EU is looking for a solution
Representatives of the Member States agreed that it was possible to try to work in a more coordinated way and that support for tourism should be one of the top priorities of the European Economic Recovery Plan. Ministers also stressed the importance of finding and harmonizing solutions to the package deal, including vouchers, and agreed that there was a need to collect information on measures taken to tackle the crisis and to share best practices within the EU. Mr. Breton stressed that emergency measures and resources made available by the European Commission should support Member States’ efforts to maintain stability in the short and medium-term. He called on the Member States to take full advantage of them and to provide the opportunities they offer to workers who are most affected by the current situation.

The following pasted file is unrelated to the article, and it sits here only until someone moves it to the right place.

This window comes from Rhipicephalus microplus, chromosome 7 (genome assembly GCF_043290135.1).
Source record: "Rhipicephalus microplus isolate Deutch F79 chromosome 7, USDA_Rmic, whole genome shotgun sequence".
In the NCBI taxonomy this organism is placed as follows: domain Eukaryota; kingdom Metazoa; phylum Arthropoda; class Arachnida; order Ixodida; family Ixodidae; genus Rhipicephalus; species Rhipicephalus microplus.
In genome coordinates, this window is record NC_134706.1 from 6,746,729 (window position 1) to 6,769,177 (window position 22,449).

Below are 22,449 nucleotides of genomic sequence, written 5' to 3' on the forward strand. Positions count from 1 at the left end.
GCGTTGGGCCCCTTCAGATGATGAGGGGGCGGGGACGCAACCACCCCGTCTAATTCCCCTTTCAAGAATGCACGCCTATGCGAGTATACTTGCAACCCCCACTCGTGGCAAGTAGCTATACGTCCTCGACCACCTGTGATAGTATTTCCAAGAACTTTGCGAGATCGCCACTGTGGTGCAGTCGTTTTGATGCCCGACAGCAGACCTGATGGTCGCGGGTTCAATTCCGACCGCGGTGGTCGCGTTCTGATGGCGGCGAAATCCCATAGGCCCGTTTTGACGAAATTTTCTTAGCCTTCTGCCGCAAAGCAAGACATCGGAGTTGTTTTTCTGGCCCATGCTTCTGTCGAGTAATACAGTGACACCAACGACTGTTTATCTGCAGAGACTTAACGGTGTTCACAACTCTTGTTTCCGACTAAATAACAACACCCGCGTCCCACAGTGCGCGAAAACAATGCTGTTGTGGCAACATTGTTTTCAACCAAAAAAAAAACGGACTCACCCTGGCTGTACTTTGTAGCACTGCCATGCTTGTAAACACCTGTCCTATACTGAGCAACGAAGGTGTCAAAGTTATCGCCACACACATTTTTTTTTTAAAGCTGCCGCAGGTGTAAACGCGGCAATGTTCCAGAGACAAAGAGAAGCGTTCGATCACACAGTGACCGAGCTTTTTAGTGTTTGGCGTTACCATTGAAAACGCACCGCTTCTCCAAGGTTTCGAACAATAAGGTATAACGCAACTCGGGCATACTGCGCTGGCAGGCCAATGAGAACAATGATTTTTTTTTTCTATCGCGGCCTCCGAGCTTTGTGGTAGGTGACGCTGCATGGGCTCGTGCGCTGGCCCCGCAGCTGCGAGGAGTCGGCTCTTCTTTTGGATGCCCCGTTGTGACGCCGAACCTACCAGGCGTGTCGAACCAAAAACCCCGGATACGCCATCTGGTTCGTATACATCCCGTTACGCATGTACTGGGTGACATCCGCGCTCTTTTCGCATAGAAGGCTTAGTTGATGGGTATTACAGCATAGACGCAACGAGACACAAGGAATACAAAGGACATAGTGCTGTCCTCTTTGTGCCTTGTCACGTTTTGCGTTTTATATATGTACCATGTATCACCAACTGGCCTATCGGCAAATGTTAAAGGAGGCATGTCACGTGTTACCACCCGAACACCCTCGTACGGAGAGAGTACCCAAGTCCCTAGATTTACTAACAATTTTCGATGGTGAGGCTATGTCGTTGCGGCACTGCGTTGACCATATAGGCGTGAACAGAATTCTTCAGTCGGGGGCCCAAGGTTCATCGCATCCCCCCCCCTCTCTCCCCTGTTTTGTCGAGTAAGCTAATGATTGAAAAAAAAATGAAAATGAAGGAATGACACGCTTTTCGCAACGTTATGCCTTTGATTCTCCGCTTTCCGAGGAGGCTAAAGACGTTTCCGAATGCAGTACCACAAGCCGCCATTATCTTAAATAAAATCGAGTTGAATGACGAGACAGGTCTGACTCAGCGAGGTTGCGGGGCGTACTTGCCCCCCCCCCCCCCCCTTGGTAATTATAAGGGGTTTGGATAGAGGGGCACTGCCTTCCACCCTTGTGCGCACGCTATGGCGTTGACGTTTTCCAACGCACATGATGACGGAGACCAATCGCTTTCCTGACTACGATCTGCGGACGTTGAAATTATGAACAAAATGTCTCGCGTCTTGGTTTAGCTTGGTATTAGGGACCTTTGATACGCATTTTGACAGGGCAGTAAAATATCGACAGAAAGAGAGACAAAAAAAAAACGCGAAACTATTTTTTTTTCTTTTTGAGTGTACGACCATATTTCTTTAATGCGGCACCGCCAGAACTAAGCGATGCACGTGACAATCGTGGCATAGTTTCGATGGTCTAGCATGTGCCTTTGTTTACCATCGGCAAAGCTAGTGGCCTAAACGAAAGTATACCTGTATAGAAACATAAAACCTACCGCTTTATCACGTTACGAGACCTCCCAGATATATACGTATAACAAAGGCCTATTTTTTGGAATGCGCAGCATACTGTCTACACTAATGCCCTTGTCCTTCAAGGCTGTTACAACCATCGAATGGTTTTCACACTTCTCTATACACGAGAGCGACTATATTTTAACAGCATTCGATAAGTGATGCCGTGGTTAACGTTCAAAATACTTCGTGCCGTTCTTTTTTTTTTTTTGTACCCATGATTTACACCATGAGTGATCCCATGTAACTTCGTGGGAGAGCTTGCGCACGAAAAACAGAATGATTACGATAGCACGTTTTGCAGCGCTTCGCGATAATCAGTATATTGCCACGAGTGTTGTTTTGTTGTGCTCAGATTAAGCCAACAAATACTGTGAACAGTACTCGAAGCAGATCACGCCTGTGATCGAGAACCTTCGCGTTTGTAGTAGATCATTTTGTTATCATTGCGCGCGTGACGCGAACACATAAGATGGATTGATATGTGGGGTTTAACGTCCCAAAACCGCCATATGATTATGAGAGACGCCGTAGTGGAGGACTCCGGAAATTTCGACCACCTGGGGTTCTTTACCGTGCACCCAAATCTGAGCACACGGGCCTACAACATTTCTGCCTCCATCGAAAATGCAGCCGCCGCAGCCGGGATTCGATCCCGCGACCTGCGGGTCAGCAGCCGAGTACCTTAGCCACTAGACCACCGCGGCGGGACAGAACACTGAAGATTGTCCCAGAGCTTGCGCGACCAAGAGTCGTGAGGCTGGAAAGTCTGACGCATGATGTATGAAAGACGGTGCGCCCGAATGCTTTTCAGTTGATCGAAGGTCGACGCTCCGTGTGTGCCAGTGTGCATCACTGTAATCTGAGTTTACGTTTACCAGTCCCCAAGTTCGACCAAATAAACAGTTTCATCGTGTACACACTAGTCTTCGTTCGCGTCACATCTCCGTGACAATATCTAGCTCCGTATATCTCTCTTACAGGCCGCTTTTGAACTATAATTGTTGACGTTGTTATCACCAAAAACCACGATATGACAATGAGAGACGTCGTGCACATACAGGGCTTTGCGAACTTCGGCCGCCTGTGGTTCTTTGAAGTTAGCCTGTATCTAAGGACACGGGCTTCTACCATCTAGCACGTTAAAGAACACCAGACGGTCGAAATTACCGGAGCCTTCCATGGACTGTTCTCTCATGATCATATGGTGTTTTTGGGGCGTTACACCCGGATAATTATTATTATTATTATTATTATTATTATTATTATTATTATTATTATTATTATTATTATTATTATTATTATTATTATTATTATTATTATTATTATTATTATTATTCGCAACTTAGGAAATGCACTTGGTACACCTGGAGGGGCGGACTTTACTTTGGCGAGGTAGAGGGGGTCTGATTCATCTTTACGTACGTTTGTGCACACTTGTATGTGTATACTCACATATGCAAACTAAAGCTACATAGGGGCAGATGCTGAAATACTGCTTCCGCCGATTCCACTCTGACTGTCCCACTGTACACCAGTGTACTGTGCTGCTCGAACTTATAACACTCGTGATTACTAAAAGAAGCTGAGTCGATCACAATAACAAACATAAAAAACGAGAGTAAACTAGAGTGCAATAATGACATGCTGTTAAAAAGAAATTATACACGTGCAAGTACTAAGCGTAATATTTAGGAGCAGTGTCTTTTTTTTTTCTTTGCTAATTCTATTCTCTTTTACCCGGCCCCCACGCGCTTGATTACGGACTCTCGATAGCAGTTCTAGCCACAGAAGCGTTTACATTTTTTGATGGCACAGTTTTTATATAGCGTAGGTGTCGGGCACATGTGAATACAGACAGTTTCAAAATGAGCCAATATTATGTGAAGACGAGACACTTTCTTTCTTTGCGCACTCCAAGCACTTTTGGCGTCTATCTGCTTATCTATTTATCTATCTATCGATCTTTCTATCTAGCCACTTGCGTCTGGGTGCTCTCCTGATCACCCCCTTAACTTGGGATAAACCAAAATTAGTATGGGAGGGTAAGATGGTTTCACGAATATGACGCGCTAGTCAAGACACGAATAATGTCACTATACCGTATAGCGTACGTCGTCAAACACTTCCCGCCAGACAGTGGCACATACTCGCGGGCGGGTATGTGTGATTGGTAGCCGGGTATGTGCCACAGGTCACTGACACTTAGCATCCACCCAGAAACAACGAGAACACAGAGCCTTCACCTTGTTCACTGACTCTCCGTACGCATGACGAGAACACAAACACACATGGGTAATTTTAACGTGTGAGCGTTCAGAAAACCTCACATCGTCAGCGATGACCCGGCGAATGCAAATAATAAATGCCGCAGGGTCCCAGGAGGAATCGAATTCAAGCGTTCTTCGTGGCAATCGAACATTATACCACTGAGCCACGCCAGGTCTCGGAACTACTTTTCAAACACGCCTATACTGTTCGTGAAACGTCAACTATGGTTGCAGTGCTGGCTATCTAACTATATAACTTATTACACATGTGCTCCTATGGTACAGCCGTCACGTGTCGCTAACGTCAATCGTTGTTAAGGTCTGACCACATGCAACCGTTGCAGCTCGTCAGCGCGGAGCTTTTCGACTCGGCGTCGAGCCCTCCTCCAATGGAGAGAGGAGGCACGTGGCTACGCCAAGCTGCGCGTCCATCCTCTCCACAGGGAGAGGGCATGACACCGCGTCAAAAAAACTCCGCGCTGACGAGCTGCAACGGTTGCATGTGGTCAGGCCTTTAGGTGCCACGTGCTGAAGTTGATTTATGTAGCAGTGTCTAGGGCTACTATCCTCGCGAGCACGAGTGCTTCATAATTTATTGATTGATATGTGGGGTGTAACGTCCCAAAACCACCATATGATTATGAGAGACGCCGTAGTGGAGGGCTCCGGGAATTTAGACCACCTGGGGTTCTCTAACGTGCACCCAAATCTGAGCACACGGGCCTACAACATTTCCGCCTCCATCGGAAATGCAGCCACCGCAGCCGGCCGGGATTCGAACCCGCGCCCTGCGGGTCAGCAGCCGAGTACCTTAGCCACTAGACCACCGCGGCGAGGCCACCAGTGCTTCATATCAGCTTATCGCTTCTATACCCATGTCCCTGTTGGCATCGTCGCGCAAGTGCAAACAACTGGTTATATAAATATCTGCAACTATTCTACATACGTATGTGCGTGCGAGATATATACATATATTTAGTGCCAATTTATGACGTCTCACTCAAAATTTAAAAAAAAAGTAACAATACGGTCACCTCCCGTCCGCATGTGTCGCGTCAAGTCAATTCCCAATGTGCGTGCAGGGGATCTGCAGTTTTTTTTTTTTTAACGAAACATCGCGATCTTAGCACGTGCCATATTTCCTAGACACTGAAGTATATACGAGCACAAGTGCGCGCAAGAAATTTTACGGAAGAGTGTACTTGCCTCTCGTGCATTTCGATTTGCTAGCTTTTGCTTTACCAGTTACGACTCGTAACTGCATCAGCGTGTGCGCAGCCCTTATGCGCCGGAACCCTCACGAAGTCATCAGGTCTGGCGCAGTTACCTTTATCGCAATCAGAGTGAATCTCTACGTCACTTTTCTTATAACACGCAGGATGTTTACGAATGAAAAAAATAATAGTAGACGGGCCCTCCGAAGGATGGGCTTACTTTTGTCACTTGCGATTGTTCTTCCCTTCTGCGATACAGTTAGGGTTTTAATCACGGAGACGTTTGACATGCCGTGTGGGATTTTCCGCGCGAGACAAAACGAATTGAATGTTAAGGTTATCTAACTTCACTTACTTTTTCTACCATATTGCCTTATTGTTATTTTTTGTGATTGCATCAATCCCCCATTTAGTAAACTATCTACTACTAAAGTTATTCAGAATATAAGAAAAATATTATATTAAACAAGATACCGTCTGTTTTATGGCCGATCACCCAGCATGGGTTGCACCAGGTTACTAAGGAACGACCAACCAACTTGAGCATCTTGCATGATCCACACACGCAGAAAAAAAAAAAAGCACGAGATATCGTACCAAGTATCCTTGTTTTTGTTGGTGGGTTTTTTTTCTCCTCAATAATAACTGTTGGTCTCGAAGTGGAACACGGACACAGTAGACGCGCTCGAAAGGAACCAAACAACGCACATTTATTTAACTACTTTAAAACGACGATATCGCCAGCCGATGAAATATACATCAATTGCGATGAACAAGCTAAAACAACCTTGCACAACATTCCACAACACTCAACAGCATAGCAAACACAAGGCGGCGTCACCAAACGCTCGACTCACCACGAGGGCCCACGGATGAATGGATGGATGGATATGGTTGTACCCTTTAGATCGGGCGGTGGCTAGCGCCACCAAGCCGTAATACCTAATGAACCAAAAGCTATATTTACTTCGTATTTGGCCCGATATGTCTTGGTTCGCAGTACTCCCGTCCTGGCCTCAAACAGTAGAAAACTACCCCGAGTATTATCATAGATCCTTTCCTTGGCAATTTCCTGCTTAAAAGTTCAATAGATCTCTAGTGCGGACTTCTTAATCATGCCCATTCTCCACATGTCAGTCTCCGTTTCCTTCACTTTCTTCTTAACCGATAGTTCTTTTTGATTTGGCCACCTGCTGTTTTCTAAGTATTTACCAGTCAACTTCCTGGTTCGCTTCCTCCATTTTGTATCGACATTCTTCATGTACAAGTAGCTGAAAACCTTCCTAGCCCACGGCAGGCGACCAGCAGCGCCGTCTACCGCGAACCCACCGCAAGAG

Arrangements are underway, given that the latest guidelines on how to work have not yet been published. Everyone points out that the issue of opening borders is paramount because if foreign guests do not come, the cost-effectiveness of opening the facilities is questionable. But they are counting on neighboring countries where the COVID-19 pandemic is failing. Many still point out that it is questionable whether they will open the facilities at all. It’s still unknown how many restaurants, taverns and similar catering establishments will find it easy to get started.
Countries are getting ready. Or not.
The losses for the tourism industry are huge. Germany’s tourism sector estimated that travel bans would be cut by mid-June to curb the coronavirus pandemic by losing up to EUR10.8bn in revenues. The government’s ban on international travel expires in mid-June. „The business of travel agents and travel operators is almost completely shut down in the state office,” said Norbert Fiebig, president of the German Travel Association (DRV). In addition to lost revenues, the tourism sector is also burdened by the cost of reimbursing clients for cancelled trips, Mr. Fiebig noted, asking the state for an urgent grant program.